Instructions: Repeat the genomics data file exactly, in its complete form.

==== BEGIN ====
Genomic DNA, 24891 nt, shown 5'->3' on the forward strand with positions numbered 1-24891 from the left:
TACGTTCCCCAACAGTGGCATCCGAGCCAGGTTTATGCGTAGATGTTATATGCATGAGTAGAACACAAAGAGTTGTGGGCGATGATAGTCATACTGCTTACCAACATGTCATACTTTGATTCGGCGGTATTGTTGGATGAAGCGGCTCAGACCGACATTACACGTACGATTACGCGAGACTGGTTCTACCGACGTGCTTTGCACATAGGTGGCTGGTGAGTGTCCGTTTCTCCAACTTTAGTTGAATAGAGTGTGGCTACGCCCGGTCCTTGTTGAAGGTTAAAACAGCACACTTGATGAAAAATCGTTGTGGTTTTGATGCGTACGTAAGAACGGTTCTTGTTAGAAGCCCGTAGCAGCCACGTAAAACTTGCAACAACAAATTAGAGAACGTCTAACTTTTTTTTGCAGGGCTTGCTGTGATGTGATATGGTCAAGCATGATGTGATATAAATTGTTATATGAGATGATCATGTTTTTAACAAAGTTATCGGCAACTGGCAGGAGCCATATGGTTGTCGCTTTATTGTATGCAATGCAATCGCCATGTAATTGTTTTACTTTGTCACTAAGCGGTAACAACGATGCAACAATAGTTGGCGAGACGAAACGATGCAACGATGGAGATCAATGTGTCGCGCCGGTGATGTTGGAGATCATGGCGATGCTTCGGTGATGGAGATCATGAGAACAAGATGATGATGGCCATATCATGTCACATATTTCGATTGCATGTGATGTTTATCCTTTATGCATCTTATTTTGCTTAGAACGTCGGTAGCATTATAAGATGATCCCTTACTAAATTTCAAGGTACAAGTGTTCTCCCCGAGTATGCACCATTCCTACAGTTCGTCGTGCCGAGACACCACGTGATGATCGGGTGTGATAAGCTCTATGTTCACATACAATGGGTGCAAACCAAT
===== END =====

Genomic DNA, 24891 nt, shown 5'->3' on the forward strand with positions numbered 1-24891 from the left:
TACGTTCCCCAACAGTGGCATCCGAGCCAGGTTTATGCGTAGATGTTATATGCATGAGTAGAACACAAAGAGTTGTGGGCGATGATAGTCATACTGCTTACCAACATGTCATACTTTGATTCGGCGGTATTGTTGGATGAAGCGGCTCAGACCGACATTACACGTACGATTACGCGAGACTGGTTCTACCGACGTGCTTTGCACATAGGTGGCTGGTGAGTGTCCGTTTCTCCAACTTTAGTTGAATAGAGTGTGGCTACGCCCGGTCCTTGTTGAAGGTTAAAACAGCACACTTGATGAAAAATCGTTGTGGTTTTGATGCGTACGTAAGAACGGTTCTTGTTAGAAGCCCGTAGCAGCCACGTAAAACTTGCAACAACAAATTAGAGAACGTCTAACTTTTTTTTGCAGGGCTTGCTGTGATGTGATATGGTCAAGCATGATGTGATATAAATTGTTATATGAGATGATCATGTTTTTAACAAAGTTATCGGCAACTGGCAGGAGCCATATGGTTGTCGCTTTATTGTATGCAATGCAATCGCCATGTAATTGTTTTACTTTGTCACTAAGCGGTAACAACGATGCAACAATAGTTGGCGAGACGAAACGATGCAACGATGGAGATCAATGTGTCGCGCCGGTGATGTTGGAGATCATGGCGATGCTTCGGTGATGGAGATCATGAGAACAAGATGATGATGGCCATATCATGTCACATATTTCGATTGCATGTGATGTTTATCCTTTATGCATCTTATTTTGCTTAGAACGTCGGTAGCATTATAAGATGATCCCTTACTAAATTTCAAGGTACAAGTGTTCTCCCCGAGTATGCACCATTCCTACAGTTCGTCGTGCCGAGACACCACGTGATGATCGGGTGTGATAAGCTCTATGTTCACATACAATGGGTGCAAACCAAT